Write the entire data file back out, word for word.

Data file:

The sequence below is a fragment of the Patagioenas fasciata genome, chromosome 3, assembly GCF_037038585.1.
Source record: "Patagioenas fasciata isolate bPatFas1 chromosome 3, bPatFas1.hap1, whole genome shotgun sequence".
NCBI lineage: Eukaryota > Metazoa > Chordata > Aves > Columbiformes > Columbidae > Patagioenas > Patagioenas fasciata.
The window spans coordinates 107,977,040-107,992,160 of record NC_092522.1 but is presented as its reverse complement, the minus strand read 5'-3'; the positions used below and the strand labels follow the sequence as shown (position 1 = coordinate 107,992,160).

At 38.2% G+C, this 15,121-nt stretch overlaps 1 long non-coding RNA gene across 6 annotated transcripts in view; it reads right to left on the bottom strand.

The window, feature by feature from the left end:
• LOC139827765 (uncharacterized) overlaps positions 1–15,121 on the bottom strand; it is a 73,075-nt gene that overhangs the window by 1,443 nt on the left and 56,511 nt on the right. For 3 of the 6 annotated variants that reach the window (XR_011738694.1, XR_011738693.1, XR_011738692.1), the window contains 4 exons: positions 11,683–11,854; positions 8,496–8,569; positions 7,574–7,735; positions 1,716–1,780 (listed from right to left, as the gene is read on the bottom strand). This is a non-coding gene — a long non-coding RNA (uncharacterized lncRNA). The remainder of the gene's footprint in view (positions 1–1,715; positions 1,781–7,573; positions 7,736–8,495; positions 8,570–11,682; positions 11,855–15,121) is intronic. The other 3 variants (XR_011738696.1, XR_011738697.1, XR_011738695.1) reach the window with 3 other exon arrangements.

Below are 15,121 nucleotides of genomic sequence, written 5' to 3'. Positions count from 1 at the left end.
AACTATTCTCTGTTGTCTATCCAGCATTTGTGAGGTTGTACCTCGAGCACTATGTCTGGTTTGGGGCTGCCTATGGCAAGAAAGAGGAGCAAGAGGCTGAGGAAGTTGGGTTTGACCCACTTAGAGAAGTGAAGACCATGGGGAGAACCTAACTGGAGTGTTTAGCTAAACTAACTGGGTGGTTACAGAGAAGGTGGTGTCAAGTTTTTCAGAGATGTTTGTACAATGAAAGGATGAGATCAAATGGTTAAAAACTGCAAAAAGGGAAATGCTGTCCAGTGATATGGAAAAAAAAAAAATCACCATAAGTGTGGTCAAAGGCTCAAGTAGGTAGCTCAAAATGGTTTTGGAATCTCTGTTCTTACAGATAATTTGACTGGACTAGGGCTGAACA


The sequence below is a fragment of the Patagioenas fasciata genome, chromosome 3, assembly GCF_037038585.1.
Source record: "Patagioenas fasciata isolate bPatFas1 chromosome 3, bPatFas1.hap1, whole genome shotgun sequence".
NCBI lineage: Eukaryota > Metazoa > Chordata > Aves > Columbiformes > Columbidae > Patagioenas > Patagioenas fasciata.
The window spans coordinates 107,977,040-107,992,160 of record NC_092522.1 but is presented as its reverse complement, the minus strand read 5'-3'; the positions used below and the strand labels follow the sequence as shown (position 1 = coordinate 107,992,160).

At 38.2% G+C, this 15,121-nt stretch overlaps 1 long non-coding RNA gene across 6 annotated transcripts in view; it reads right to left on the bottom strand.

The window, feature by feature from the left end:
• LOC139827765 (uncharacterized) overlaps positions 1–15,121 on the bottom strand; it is a 73,075-nt gene that overhangs the window by 1,443 nt on the left and 56,511 nt on the right. For 3 of the 6 annotated variants that reach the window (XR_011738694.1, XR_011738693.1, XR_011738692.1), the window contains 4 exons: positions 11,683–11,854; positions 8,496–8,569; positions 7,574–7,735; positions 1,716–1,780 (listed from right to left, as the gene is read on the bottom strand). This is a non-coding gene — a long non-coding RNA (uncharacterized lncRNA). The remainder of the gene's footprint in view (positions 1–1,715; positions 1,781–7,573; positions 7,736–8,495; positions 8,570–11,682; positions 11,855–15,121) is intronic. The other 3 variants (XR_011738696.1, XR_011738697.1, XR_011738695.1) reach the window with 3 other exon arrangements.

Below are 15,121 nucleotides of genomic sequence, written 5' to 3'. Positions count from 1 at the left end.
AACTATTCTCTGTTGTCTATCCAGCATTTGTGAGGTTGTACCTCGAGCACTATGTCTGGTTTGGGGCTGCCTATGGCAAGAAAGAGGAGCAAGAGGCTGAGGAAGTTGGGTTTGACCCACTTAGAGAAGTGAAGACCATGGGGAGAACCTAACTGGAGTGTTTAGCTAAACTAACTGGGTGGTTACAGAGAAGGTGGTGTCAAGTTTTTCAGAGATGTTTGTACAATGAAAGGATGAGATCAAATGGTTAAAAACTGCAAAAAGGGAAATGCTGTCCAGTGATATGGAAAAAAAAAAAATCACCATAAGTGTGGTCAAAGGCTCAAGTAGGTAGCTCAAAATGGTTTTGGAATCTCTGTTCTTACAGATAATTTGACTGGACTAGGGCTGAACA